FLEXO Magazine’s 11th Annual Press Buyer’s Guide looks at the path to purchase from multiple steps:
- Deciding what a printer needs out of a new press (with specific concerns for narrow web and wide web)
- Negotiating the terms and details of the purchase (with specific concerns for narrow web and wide web)
- Installation and initial runs on the new press
- Press maintenance, OEM support and operator training
- Promoting your new asset to both existing and prospective customers
In this article focusing on maintenance, support and training, find out why post-purchase training (immediately and down the road), as well as maintenance and general support, are critical pieces.
FLEXO’s Questions: To become familiar with their new press, what does the converter need to do? What should a printer ask of on-site install technicians? When should the production team feel comfortable on its own? Is there a typical maintenance schedule detailing exactly what the OEM will do, and when? What responsibilities fall to, or are shared with, the converter over the course of the first weeks, months and year?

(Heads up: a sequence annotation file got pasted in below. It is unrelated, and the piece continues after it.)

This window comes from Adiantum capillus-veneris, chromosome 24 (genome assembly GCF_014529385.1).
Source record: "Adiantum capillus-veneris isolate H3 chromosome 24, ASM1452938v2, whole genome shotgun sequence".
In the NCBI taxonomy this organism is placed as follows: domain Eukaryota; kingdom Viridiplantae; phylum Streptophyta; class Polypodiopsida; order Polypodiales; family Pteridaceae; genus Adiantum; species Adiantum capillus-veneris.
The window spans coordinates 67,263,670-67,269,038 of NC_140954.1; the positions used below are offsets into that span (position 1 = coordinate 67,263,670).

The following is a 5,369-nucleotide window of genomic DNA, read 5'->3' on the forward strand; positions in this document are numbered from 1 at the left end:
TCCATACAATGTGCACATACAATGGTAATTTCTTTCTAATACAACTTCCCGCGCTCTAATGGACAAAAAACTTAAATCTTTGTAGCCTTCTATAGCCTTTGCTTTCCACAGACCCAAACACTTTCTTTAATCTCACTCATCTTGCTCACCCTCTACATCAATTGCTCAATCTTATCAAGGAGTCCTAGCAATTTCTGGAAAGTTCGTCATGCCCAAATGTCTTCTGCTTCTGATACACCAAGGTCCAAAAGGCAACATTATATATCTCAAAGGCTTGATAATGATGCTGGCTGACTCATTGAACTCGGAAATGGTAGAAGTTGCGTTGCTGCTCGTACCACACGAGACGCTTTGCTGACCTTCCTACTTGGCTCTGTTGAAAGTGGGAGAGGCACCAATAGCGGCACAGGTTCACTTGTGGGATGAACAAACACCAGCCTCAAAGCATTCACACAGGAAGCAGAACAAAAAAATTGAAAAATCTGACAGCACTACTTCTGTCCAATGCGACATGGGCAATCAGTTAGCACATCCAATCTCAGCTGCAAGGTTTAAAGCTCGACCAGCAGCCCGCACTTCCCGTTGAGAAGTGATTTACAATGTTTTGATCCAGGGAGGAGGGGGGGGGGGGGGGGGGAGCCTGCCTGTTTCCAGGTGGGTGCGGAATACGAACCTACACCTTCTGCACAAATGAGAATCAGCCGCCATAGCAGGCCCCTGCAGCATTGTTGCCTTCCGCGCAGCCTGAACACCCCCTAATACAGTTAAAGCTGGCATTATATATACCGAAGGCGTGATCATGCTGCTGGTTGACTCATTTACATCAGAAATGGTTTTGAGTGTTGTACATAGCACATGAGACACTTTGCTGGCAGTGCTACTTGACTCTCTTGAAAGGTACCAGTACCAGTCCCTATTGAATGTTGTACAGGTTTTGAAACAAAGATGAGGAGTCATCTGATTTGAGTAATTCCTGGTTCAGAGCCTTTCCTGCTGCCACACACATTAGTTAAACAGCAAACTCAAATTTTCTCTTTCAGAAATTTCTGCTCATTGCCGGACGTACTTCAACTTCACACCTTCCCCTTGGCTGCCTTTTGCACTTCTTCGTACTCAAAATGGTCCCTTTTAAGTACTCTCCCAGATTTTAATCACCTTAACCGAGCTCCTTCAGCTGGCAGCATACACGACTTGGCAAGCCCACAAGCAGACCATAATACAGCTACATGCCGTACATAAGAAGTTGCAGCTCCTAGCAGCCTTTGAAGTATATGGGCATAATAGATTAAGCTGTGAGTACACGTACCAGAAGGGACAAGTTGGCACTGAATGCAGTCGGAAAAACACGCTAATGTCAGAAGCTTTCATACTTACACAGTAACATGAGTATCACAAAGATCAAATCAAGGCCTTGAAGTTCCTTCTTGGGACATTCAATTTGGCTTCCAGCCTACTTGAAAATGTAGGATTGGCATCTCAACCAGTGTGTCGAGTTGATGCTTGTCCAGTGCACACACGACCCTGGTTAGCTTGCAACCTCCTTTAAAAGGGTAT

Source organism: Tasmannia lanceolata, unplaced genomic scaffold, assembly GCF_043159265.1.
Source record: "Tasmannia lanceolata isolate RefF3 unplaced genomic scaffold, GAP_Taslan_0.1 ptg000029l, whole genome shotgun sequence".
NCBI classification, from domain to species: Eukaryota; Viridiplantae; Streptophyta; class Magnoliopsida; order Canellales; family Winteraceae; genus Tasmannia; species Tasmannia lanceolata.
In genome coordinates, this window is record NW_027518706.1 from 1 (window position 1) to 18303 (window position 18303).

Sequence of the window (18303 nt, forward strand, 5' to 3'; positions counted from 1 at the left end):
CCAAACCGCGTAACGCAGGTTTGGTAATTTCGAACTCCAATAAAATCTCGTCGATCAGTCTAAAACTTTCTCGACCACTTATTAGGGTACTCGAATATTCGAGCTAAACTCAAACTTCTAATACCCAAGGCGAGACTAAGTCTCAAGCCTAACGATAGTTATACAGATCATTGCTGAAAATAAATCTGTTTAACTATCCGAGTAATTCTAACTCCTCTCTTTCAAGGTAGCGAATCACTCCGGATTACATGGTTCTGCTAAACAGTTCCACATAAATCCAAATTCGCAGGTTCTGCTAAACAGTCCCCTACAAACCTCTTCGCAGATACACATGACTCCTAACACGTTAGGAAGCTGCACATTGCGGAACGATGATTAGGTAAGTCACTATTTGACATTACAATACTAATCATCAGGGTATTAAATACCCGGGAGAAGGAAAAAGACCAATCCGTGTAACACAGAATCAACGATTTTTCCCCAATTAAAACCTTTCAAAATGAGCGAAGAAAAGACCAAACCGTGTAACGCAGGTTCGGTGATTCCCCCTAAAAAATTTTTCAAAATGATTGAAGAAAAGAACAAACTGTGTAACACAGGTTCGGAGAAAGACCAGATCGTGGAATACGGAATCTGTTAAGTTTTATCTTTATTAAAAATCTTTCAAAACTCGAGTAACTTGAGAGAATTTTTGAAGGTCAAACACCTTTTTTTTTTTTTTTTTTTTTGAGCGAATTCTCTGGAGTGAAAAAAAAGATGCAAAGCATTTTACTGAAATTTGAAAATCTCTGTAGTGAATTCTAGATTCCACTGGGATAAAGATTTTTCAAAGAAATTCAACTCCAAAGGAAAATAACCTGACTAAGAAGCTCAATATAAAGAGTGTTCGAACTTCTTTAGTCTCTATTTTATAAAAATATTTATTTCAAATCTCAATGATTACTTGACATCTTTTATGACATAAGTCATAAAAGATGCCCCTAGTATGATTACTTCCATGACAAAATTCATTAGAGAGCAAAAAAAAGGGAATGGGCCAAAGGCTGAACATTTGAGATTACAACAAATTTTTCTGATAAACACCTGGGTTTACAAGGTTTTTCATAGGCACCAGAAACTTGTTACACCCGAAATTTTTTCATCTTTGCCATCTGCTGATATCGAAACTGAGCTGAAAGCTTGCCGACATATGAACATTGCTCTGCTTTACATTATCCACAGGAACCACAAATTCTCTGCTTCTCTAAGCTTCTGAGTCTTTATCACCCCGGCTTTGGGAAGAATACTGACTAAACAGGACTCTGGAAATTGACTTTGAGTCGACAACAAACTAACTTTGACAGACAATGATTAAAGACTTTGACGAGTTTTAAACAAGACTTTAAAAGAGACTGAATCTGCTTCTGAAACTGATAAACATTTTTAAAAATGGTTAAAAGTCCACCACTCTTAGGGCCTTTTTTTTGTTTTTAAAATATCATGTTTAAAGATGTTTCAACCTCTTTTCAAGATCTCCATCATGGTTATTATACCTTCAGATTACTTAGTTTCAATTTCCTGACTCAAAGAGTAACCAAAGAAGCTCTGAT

Consensus: Training is essential for any new press purchase. Set well-defined standards and expectations. During on-site training, it is imperative for operators to feel empowered to ask questions and use that time to extract as much knowledge as possible. Leverage as many of the productivity-driving features as possible to maximize uptime and run speeds, while minimizing waste:
- Assign a lead trainee
- Videotaping of training is suggested as a good practice
- Put Standardized Operating Procedures (SOPs) in writing for ready reference
- Take advantage of remote connectivity
- Utilize OEE software in monitoring functionality of the press
- Insist on flexible training schedules
- Once a printer gets into production, then pivot to maintenance training
- A Preventative Maintenance Schedule (PMS) considerably reduces the risk of malfunction and therefore, the risk of time-consuming and expensive production delays
- Consider service contracts and/or annual or semi-annual wellness visits by the press manufacturer to check the condition of the machine